Here is this week’s news of grants or gifts to historically Black colleges and universities or for programs of particular interest to African Americans in higher education.
Middlebury College in Vermont has received a $10 million gift from alumni Ted and Kathy O’Connor Truscott to support faculty and students. The gift will create an endowed professorship in Black studies, expand financial aid for undergraduate and graduate students, and provide unrestricted support for institutional priorities. The new chair in Black studies will honor Deborah G. Thomas, a graduate of the college, who served as a trustee for 15 years. Dr. Thomas earned a master’s degree and a Ph.D. in American studies at Brown University and served as a lecturer and administrator at Yale University.
Historically Black Florida A&M University received a $4.9 million grant from the U.S. Department of Education to fund TRIO Programs designed to serve and assist low-income individuals to help them graduate from high school and succeed in college. Students at Amos P. Godby High School, Griffin Middle School, and Augusta Raa Middle School will be involved in the grant program.
Grambling State University, the historically Black educational inistitution in Louisiana, received a $499,500 grant from the National Science Foundation for a project titled “iMed-Sec: Exploring Hardware-Assisted Solutions for Energy-Efficient Low- Overhead Security and Privacy for the Internet-of-Medical-Things.” The project will address the security concerns of physical devices that are connected to internet.
Apple executive Eddy Cue and his wife Paula have made a $10 million gift to advance diverse faculty hiring and retention at Duke University. The Cues are Duke University alumni. The largest part of the gift will establish the Cue Faculty Fellows — four early-career, diverse faculty hires in the computer science department.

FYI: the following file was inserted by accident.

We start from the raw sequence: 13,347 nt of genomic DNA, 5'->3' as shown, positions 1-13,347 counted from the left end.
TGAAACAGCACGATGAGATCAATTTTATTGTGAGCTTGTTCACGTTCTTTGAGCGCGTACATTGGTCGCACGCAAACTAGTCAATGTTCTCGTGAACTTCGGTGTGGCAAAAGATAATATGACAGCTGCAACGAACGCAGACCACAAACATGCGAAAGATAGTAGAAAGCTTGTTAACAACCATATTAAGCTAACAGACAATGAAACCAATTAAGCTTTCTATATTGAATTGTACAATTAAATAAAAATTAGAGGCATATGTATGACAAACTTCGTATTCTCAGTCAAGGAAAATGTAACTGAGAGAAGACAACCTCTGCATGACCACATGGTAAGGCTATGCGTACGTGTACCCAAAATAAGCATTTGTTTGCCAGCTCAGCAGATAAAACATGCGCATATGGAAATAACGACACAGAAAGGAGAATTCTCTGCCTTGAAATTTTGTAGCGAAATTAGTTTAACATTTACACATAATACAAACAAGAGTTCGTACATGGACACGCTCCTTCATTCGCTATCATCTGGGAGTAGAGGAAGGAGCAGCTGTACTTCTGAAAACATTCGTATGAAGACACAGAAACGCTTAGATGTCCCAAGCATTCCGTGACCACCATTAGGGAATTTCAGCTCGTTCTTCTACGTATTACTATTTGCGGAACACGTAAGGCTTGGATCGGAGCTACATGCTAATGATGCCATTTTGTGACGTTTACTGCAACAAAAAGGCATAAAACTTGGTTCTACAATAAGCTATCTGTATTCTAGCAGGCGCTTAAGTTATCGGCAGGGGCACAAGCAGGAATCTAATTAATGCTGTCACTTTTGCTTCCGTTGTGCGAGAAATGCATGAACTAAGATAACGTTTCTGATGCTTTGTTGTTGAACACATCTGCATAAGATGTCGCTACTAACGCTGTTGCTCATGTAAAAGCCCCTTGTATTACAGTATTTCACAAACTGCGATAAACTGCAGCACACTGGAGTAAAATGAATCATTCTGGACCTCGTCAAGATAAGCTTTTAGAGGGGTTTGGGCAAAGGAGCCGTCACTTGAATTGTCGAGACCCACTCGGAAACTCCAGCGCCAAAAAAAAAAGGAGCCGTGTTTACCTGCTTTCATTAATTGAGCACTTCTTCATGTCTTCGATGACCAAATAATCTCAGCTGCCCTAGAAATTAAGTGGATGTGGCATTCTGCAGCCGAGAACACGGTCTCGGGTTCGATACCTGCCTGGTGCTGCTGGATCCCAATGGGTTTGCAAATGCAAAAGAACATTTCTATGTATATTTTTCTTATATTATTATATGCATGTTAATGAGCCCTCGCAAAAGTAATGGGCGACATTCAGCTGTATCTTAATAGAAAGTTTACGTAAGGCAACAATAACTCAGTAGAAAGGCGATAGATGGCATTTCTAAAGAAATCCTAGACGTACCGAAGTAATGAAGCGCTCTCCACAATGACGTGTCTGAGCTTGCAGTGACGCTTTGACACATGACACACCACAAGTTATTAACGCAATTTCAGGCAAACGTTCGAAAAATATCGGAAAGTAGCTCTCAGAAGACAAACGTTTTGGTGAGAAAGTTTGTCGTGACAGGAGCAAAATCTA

The University of Alabama at Birmingham received a $21.7 million grant from the National Institute on Minority Health and Health Disparities to support the university’s Deep South Center to Reduce Disparities in Chronic Diseases. The center’s goal is to prevent, treat, and manage cardiometabolic diseases among racial minorities — primarily Black Americans — and low-income populations who suffer disproportionately from these diseases.
Germanna Community College in Locust Grove, Virginia, will receive a five-year, $2.2 million grant from the U.S. Department of Education to enhance its support for African American students and provide culturally responsive curriculum and instruction. The grant will enable the college to hire three faculty members from underrepresented groups and will fund efforts to help faculty and staff implement innovative and culturally responsive models that increase academic support for its low-income Black students.